Liability for third-party claims
Liability for third party claims falls into two distinct categories: the exposure that insurance companies face themselves and the exposure that they face from claims made against their insureds.
Insurance companies’ own exposure to climate change
Regulators expect insurance companies to manage their own exposure to climate change, whether the risk is physical, transition or liability. Insurance companies are expected to be transparent about where their exposure lies and demonstrate that they are managing the risks that they face from the transitioning economy. This means understanding their exposure to climate related claims and the impact of climate policies on their balance sheet. A failure to take into account any material risks could result in a regulatory body demanding that the company hold more regulatory capital. There is also exposure for the senior management of insurance companies as regulators require directors and officers to put into place adequate arrangements to manage the exposure of the insurer to the impact of climate change and other environmental, social and governance (ESG) risks. If insurance companies fail to take adequate steps to measure their exposure to climate change and other ESG concerns, regulators can intervene.
Claims under the policies that insurers write
Insurers face rising climate-related claims under property covers. However, as mentioned above, where modelling uses historical data and weather patterns are changing, older models may no longer be fit-for-purpose. ‘Once in a 100 year’ weather events are now becoming more frequent.
Insurers underwriting third-party liability policies for “dirty” energy producers or users, can be exposed to claims against their insureds for contributing to climate change. However, successful claimants must establish general causative links between the emissions and the type of effects suffered, and establish the individual causal link in relation to the claimant’s injury. Where the claim is for damage caused not by a specific environmental incident but ‘climate change’ in general, attribution of liability to any one carbon producer is likely to prove challenging. However with more claims attempting this and more data to support the attribution of climate change to carbon producing companies, the causative link might become easier to establish.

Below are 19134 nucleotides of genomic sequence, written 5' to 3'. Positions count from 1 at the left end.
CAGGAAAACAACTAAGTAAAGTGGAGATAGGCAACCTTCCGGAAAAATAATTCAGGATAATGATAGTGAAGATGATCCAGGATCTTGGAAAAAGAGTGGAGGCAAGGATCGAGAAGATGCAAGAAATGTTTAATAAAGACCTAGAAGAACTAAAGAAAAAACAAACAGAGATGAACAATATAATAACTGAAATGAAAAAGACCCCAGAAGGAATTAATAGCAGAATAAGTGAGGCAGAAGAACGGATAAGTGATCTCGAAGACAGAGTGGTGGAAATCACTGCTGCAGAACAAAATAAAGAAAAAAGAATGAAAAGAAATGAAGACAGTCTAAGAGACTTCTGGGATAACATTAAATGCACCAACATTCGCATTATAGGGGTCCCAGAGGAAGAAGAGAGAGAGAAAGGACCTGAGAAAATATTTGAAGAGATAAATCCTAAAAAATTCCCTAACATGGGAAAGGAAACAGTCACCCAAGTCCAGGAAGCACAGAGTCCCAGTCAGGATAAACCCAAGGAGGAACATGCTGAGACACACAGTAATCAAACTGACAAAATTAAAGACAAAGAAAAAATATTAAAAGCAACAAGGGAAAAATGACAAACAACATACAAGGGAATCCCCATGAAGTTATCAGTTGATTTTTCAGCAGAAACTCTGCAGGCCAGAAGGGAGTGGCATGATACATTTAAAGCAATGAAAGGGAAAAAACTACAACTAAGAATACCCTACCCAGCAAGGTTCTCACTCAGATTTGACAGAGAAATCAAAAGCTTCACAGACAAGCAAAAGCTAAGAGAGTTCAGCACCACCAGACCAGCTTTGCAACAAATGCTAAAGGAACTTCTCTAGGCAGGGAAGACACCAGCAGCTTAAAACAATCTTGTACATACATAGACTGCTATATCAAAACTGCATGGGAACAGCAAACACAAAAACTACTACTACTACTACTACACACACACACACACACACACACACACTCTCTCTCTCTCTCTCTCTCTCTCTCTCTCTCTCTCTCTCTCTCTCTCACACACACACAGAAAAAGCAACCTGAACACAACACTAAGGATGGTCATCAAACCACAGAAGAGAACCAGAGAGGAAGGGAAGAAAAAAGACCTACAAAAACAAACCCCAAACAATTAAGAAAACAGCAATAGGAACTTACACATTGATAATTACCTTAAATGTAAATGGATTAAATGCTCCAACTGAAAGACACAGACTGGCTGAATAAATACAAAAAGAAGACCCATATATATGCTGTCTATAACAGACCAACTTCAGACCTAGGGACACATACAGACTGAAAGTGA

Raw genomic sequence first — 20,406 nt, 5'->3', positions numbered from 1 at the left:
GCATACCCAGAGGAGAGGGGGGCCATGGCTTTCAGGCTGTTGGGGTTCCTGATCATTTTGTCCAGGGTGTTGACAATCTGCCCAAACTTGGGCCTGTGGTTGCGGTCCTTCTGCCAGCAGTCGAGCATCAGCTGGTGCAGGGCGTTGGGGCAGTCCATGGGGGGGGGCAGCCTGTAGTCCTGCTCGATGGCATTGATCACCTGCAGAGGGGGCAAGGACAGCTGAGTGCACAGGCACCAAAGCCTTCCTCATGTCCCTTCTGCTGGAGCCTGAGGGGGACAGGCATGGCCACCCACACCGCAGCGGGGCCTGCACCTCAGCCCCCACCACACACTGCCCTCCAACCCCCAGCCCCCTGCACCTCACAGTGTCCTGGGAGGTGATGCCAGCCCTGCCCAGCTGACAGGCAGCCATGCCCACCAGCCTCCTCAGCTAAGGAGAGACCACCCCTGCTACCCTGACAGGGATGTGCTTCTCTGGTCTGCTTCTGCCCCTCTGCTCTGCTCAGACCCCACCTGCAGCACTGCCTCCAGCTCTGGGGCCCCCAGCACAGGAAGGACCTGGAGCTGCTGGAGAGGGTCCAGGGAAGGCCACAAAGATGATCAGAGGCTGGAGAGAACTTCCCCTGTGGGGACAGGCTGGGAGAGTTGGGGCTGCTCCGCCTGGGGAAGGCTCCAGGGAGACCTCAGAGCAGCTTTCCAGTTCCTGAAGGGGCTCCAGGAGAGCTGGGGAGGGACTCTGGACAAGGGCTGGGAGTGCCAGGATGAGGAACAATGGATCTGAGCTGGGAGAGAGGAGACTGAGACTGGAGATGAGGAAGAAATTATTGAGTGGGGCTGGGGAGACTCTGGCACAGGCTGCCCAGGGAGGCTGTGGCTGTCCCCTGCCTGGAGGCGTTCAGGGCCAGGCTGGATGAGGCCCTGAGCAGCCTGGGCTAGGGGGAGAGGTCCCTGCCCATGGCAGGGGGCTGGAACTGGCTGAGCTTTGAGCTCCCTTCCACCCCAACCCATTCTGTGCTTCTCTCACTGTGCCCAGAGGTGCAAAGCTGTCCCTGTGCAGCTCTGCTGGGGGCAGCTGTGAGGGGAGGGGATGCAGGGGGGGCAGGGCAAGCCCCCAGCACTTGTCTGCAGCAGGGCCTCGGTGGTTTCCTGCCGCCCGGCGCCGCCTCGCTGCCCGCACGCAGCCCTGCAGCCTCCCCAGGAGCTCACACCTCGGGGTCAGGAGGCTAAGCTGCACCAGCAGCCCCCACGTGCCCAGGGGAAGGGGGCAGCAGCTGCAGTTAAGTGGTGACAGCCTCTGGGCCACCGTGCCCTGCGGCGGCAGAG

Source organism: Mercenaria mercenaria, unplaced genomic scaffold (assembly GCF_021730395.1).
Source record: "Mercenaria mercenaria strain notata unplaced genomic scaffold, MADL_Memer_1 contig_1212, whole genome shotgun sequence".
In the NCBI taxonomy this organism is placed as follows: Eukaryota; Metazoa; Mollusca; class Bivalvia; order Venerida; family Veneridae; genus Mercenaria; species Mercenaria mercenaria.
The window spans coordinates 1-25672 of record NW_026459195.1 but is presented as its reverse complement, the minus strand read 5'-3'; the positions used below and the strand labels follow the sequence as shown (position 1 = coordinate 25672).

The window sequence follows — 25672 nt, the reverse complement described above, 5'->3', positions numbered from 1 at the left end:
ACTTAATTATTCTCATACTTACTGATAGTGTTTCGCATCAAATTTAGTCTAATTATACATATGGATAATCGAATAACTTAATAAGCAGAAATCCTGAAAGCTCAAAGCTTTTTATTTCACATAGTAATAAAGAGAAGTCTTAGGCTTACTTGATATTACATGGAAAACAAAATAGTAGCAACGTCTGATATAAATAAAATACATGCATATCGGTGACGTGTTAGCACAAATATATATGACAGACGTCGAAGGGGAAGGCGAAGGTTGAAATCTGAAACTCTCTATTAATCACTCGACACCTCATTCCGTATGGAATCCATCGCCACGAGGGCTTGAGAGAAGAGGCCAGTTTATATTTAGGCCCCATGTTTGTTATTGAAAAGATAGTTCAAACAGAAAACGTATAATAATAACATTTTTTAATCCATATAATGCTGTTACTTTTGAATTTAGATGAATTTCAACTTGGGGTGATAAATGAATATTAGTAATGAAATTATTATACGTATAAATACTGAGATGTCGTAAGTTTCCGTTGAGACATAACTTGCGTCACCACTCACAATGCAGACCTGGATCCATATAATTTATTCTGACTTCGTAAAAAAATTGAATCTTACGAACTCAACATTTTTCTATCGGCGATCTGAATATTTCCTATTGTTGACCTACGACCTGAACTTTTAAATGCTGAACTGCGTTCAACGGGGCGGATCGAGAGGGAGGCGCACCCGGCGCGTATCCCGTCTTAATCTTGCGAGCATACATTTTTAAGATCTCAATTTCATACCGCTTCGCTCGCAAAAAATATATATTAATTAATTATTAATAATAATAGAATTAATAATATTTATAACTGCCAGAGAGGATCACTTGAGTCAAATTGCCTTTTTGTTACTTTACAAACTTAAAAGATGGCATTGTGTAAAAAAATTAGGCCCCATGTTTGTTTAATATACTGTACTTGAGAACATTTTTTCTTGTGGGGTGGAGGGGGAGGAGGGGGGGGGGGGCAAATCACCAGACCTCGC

The landscape for third-party claims against insureds for management and governance errors in respect of climate change has developed over the past couple of years. The directors and officers of carbon-intensive industries and investment companies may be held personally accountable for failing to consider the impact of climate change in corporate strategy and decision-making and for failing to disclose information relating to climate risks. So too might other businesses that fail to take into account the impact of climate change on their advice to clients such as accountants, architects, engineers and those involved in the construction sector. Until recently the exposure to climate-related claims was in respect of the environmental impact of carbon-producing insureds, whether they were energy producers or business consumers. With greater regulatory reporting requirements however, the claims landscape is shifting towards liability for corporates (and their directors and officers) for not being sufficiently transparent about their exposure to the impact of climate change, and now more broadly ESG issues.